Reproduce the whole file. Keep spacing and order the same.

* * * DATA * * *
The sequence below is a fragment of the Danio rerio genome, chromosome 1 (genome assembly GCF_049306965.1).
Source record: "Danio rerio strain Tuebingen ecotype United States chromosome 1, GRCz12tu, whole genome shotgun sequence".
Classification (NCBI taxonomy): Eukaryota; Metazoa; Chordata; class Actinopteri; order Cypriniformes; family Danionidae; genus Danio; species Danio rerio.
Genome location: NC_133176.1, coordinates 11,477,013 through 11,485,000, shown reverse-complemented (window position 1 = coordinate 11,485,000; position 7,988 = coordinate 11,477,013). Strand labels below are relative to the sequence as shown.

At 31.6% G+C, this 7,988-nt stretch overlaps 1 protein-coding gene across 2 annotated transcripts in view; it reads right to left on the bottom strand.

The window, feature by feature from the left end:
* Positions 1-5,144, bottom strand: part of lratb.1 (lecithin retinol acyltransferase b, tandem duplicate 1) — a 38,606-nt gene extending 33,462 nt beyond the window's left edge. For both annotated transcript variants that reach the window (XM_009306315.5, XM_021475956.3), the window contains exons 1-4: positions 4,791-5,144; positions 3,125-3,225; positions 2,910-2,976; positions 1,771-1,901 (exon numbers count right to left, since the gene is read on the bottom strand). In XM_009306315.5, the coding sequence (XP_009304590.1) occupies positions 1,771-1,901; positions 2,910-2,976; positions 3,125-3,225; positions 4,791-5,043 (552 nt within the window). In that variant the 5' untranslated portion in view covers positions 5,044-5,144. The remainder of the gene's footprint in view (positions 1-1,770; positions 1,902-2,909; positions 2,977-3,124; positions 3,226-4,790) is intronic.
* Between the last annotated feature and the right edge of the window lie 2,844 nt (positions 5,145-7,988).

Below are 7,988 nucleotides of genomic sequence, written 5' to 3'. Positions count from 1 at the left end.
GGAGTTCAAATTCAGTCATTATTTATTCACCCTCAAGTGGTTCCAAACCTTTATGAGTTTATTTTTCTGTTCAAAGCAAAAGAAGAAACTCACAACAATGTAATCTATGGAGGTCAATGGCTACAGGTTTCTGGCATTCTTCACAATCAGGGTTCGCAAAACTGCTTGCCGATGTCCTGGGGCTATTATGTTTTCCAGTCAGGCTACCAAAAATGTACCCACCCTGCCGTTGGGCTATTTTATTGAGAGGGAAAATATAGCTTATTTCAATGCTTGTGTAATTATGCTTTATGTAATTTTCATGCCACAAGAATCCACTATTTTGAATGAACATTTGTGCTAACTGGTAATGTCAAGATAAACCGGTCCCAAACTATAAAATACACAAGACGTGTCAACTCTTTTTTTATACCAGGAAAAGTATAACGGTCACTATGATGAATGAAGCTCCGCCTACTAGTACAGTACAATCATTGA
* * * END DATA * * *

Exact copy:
The sequence below is a fragment of the Danio rerio genome, chromosome 1 (genome assembly GCF_049306965.1).
Source record: "Danio rerio strain Tuebingen ecotype United States chromosome 1, GRCz12tu, whole genome shotgun sequence".
Classification (NCBI taxonomy): Eukaryota; Metazoa; Chordata; class Actinopteri; order Cypriniformes; family Danionidae; genus Danio; species Danio rerio.
Genome location: NC_133176.1, coordinates 11,477,013 through 11,485,000, shown reverse-complemented (window position 1 = coordinate 11,485,000; position 7,988 = coordinate 11,477,013). Strand labels below are relative to the sequence as shown.

At 31.6% G+C, this 7,988-nt stretch overlaps 1 protein-coding gene across 2 annotated transcripts in view; it reads right to left on the bottom strand.

The window, feature by feature from the left end:
* Positions 1-5,144, bottom strand: part of lratb.1 (lecithin retinol acyltransferase b, tandem duplicate 1) — a 38,606-nt gene extending 33,462 nt beyond the window's left edge. For both annotated transcript variants that reach the window (XM_009306315.5, XM_021475956.3), the window contains exons 1-4: positions 4,791-5,144; positions 3,125-3,225; positions 2,910-2,976; positions 1,771-1,901 (exon numbers count right to left, since the gene is read on the bottom strand). In XM_009306315.5, the coding sequence (XP_009304590.1) occupies positions 1,771-1,901; positions 2,910-2,976; positions 3,125-3,225; positions 4,791-5,043 (552 nt within the window). In that variant the 5' untranslated portion in view covers positions 5,044-5,144. The remainder of the gene's footprint in view (positions 1-1,770; positions 1,902-2,909; positions 2,977-3,124; positions 3,226-4,790) is intronic.
* Between the last annotated feature and the right edge of the window lie 2,844 nt (positions 5,145-7,988).

Below are 7,988 nucleotides of genomic sequence, written 5' to 3'. Positions count from 1 at the left end.
GGAGTTCAAATTCAGTCATTATTTATTCACCCTCAAGTGGTTCCAAACCTTTATGAGTTTATTTTTCTGTTCAAAGCAAAAGAAGAAACTCACAACAATGTAATCTATGGAGGTCAATGGCTACAGGTTTCTGGCATTCTTCACAATCAGGGTTCGCAAAACTGCTTGCCGATGTCCTGGGGCTATTATGTTTTCCAGTCAGGCTACCAAAAATGTACCCACCCTGCCGTTGGGCTATTTTATTGAGAGGGAAAATATAGCTTATTTCAATGCTTGTGTAATTATGCTTTATGTAATTTTCATGCCACAAGAATCCACTATTTTGAATGAACATTTGTGCTAACTGGTAATGTCAAGATAAACCGGTCCCAAACTATAAAATACACAAGACGTGTCAACTCTTTTTTTATACCAGGAAAAGTATAACGGTCACTATGATGAATGAAGCTCCGCCTACTAGTACAGTACAATCATTGA